The domestic dog's health is probably one of the best-studied areas in veterinary medicine, since the dog has had such a long and close relationship with humans. Dogs can be affected by many of the same diseases, ailments, and poisons as humans.
Dogs have transferable diseases that can be passed from one dog to another, but are not transferable to humans.
However there are some exceptions to this and we'll discuss some of them here:
One that most of us are familiar with is Rabies, or Hydrophobia - This is an almost invariably fatal disease which can be transmitted to dogs or humans by the bite of an infected mammal, possibly a dog, cat, raccoon, or even a bat.
Although rodents and similar small mammals can be infected with the disease artificially, they are generally not found infected in the wild; the current hypothesis is that they are not likely to survive any attack that would infect them.
Animals with rabies suffer deterioration of the brain and tend to behave bizarrely and often aggressively, increasing the chances that they will bite another animal or a person and transmit the disease.
Areas that are rabies-free, (usually islands) such as Britain, Ireland, Australia, and the American state of Hawaii have strict quarantine laws to keep their territories rabies-free. These require long periods of isolation and observation of imported animals, which makes them unattractive places to move with a pet unless the pet is quite young. Areas that are not rabies-free usually require that dogs (and often cats) be vaccinated against rabies. While these rules may seem strict, it's necessary to protect your dog's health.
If a person or dog is bitten by an unknown dog (or other animal) you should always be treated immediately, and not wait for symptoms due to the potentially fatal consequences of a rabid bite.
To this date there has been only one case of someone surviving rabies when treatment was not begun until after symptoms appeared. The biter should be apprehended if possible, as only autopsy of the brain can determine if it was rabid.
This should be a great incentive to dog-owners to vaccinate their dogs even if they feel the risk of their dog contracting rabies is low, since vaccination will eliminate the need for their dog to be euthanized and examined in this fashion should it bite anyone or be suspected of biting anyone. This applies to dogs that are showing neurological signs at the time of the bite. Unvaccinated healthy dogs need to be confined for ten days from the time of the bite. This will need to be done at home or at a veterinarian depending on state law. If the dog is not showing signs of rabies at the end of ten days, then the person who got bit could not have been exposed to rabies.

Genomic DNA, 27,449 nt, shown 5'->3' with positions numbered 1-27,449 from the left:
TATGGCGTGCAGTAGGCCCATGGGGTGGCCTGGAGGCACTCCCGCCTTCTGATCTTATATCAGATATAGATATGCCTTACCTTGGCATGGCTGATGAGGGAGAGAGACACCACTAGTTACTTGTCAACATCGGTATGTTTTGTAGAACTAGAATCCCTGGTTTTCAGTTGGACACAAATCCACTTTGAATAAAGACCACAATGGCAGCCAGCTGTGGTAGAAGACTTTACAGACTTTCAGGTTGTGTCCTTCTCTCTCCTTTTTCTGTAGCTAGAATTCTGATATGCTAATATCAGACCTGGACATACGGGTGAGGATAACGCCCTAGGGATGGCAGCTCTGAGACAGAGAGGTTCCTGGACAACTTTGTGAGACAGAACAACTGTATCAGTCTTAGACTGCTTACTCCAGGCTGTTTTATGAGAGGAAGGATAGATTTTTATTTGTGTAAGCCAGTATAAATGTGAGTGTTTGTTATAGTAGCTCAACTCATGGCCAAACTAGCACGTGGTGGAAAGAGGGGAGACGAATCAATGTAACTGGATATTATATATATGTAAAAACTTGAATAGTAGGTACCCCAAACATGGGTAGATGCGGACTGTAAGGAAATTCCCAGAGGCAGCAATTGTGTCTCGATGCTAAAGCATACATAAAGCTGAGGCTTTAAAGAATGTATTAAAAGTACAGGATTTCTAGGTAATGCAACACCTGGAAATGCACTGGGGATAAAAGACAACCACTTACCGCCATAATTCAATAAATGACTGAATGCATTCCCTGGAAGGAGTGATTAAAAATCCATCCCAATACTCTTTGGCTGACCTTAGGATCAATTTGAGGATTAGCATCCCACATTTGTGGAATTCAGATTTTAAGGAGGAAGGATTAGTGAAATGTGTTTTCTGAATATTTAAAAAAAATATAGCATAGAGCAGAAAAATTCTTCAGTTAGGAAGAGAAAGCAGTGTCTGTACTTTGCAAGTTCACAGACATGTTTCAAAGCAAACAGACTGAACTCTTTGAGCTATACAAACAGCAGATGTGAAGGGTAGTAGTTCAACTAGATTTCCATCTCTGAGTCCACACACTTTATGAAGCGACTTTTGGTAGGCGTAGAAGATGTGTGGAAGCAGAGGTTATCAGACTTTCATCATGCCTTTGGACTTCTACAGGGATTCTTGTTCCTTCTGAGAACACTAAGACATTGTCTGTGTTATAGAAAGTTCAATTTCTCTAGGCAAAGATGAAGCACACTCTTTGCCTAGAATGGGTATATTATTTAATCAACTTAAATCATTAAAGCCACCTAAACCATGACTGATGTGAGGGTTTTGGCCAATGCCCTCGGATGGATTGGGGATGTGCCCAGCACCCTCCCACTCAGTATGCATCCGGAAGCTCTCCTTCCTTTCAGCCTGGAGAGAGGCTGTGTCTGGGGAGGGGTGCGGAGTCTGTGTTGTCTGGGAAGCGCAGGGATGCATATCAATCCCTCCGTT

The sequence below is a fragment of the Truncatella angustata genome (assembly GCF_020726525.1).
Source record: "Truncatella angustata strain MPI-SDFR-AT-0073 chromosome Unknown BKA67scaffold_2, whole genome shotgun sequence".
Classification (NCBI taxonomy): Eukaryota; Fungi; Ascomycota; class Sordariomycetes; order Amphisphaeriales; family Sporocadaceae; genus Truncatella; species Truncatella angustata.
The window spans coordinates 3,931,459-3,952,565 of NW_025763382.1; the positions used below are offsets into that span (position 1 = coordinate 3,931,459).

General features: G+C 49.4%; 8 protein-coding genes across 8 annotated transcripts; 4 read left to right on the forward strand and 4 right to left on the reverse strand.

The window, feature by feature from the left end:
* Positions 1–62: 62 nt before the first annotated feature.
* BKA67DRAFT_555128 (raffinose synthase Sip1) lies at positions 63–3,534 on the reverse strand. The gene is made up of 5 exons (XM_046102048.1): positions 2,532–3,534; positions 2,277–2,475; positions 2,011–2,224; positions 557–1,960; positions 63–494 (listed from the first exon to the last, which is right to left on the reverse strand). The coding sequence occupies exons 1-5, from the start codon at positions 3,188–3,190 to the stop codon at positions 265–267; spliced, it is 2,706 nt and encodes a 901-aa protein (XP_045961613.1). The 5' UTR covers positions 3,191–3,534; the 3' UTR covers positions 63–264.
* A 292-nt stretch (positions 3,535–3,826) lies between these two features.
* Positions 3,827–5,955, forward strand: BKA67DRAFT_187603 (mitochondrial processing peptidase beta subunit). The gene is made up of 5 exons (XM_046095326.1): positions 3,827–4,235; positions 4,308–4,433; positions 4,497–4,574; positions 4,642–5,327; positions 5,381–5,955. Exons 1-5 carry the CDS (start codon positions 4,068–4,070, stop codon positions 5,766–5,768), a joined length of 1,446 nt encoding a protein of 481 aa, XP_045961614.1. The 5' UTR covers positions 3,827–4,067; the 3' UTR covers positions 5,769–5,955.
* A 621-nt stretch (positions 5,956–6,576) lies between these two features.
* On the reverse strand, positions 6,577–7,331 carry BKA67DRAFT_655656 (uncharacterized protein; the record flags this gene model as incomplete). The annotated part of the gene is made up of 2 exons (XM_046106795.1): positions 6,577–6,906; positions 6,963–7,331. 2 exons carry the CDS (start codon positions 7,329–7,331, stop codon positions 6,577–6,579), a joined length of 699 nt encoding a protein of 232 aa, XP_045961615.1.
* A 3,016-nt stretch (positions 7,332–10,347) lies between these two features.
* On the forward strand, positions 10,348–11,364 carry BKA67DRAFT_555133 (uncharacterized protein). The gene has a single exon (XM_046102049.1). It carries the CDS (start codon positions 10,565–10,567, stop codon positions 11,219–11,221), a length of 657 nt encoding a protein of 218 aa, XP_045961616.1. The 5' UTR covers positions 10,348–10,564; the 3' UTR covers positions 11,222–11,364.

Dogs and cats do not have the rabies virus in their saliva until a few days prior to showing symptoms. Ten day confinement does not apply to other species. A dog or cat bitten by a wild animal in an area known to have rabies should be confined for six months, because it can take that long for symptoms to start.
Other types of diseases that may affect your dog's health is spread by parasites, particularly intestinal worms such as hookworms, tapeworms and roundworms, which can be transmitted in a dog's feces. Some tapeworms have fleas as intermediate hosts: the worm egg must be consumed by a flea to hatch, then the infected flea must be ingested (usually by the dog while grooming itself, but occasionally by a human through various means) for the adult worm to establish itself in the intestines. The worm's eggs then pass through the intestines and adhere to the nether regions of the dog, and the cycle begins again.
Fleas and ticks of various species can be acquired and brought home by a dog, where they can multiply and attack humans (and vice versa). This is particularly important, now that tick-borne Lyme Disease has become endemic throughout a large area, in addition to other similar diseases such as Rocky Mountain Spotted Fever.
Although dogs do not seem to be as susceptible to such diseases as humans, similar rickettsial diseases have been spread by dogs to humans through such mechanisms as a dog killing an infected rabbit, then shaking itself off in the house near enough to its owners to fatally infect most of the family.
Leptospirosis is a bacterial disease that affects humans and animals. It is caused by bacteria of the genus Leptospira. Humans and dogs become infected through contact with water, food, or soil containing urine from infected animals. This may happen by swallowing contaminated food or water or through skin contact, especially with mucosal surfaces, such as the eyes or nose, or with broken skin. It's important to your dog's health to make sure he has fresh water to drink, so they are not likely to look for other water sources that may be contaminated.
From Wikipedia, the free encyclopedia
"A traveler must have the back of an ass to bear all,
a tongue like the tail of a dog to flatter all, the mouth of
a hog to eat what is set before him,
the ear of a merchant to hear all and say nothing." ~ Thomas Nashe